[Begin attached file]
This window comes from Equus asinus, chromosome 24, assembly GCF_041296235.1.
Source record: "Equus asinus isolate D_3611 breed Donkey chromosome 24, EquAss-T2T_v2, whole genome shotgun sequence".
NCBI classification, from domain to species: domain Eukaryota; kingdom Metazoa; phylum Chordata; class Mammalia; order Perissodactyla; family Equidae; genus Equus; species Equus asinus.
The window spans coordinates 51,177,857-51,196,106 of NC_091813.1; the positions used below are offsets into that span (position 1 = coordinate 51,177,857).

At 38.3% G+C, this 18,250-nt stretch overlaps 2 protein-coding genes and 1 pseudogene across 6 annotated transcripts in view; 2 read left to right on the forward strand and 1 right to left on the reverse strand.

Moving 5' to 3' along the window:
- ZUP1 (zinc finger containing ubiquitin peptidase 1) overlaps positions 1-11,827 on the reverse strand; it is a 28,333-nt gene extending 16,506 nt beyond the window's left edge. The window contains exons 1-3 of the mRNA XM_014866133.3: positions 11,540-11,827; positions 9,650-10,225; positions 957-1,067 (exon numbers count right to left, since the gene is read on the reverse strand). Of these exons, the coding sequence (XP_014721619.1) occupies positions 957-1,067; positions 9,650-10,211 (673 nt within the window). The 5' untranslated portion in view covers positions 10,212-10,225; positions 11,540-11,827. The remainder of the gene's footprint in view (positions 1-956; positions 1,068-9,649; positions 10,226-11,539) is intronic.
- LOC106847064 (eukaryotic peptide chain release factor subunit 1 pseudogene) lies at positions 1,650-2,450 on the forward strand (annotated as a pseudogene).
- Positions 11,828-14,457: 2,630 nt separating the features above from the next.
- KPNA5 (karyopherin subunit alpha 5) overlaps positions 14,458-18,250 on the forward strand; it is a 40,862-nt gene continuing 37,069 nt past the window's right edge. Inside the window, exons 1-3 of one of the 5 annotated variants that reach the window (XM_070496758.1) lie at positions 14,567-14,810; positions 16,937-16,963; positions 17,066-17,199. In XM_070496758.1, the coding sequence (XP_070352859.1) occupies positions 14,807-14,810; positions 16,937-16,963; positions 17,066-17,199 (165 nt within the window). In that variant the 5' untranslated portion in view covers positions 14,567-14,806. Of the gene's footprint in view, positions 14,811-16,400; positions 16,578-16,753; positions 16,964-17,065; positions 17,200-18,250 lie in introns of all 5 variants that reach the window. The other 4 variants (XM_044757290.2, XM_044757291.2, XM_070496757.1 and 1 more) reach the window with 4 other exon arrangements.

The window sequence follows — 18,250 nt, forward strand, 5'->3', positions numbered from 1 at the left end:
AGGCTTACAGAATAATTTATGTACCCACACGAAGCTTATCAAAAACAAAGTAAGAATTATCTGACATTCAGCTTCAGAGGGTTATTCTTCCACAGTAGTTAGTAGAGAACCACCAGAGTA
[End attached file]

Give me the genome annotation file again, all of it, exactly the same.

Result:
This window comes from Equus asinus, chromosome 24, assembly GCF_041296235.1.
Source record: "Equus asinus isolate D_3611 breed Donkey chromosome 24, EquAss-T2T_v2, whole genome shotgun sequence".
NCBI classification, from domain to species: domain Eukaryota; kingdom Metazoa; phylum Chordata; class Mammalia; order Perissodactyla; family Equidae; genus Equus; species Equus asinus.
The window spans coordinates 51,177,857-51,196,106 of NC_091813.1; the positions used below are offsets into that span (position 1 = coordinate 51,177,857).

At 38.3% G+C, this 18,250-nt stretch overlaps 2 protein-coding genes and 1 pseudogene across 6 annotated transcripts in view; 2 read left to right on the forward strand and 1 right to left on the reverse strand.

Moving 5' to 3' along the window:
- ZUP1 (zinc finger containing ubiquitin peptidase 1) overlaps positions 1-11,827 on the reverse strand; it is a 28,333-nt gene extending 16,506 nt beyond the window's left edge. The window contains exons 1-3 of the mRNA XM_014866133.3: positions 11,540-11,827; positions 9,650-10,225; positions 957-1,067 (exon numbers count right to left, since the gene is read on the reverse strand). Of these exons, the coding sequence (XP_014721619.1) occupies positions 957-1,067; positions 9,650-10,211 (673 nt within the window). The 5' untranslated portion in view covers positions 10,212-10,225; positions 11,540-11,827. The remainder of the gene's footprint in view (positions 1-956; positions 1,068-9,649; positions 10,226-11,539) is intronic.
- LOC106847064 (eukaryotic peptide chain release factor subunit 1 pseudogene) lies at positions 1,650-2,450 on the forward strand (annotated as a pseudogene).
- Positions 11,828-14,457: 2,630 nt separating the features above from the next.
- KPNA5 (karyopherin subunit alpha 5) overlaps positions 14,458-18,250 on the forward strand; it is a 40,862-nt gene continuing 37,069 nt past the window's right edge. Inside the window, exons 1-3 of one of the 5 annotated variants that reach the window (XM_070496758.1) lie at positions 14,567-14,810; positions 16,937-16,963; positions 17,066-17,199. In XM_070496758.1, the coding sequence (XP_070352859.1) occupies positions 14,807-14,810; positions 16,937-16,963; positions 17,066-17,199 (165 nt within the window). In that variant the 5' untranslated portion in view covers positions 14,567-14,806. Of the gene's footprint in view, positions 14,811-16,400; positions 16,578-16,753; positions 16,964-17,065; positions 17,200-18,250 lie in introns of all 5 variants that reach the window. The other 4 variants (XM_044757290.2, XM_044757291.2, XM_070496757.1 and 1 more) reach the window with 4 other exon arrangements.

The window sequence follows — 18,250 nt, forward strand, 5'->3', positions numbered from 1 at the left end:
AGGCTTACAGAATAATTTATGTACCCACACGAAGCTTATCAAAAACAAAGTAAGAATTATCTGACATTCAGCTTCAGAGGGTTATTCTTCCACAGTAGTTAGTAGAGAACCACCAGAGTA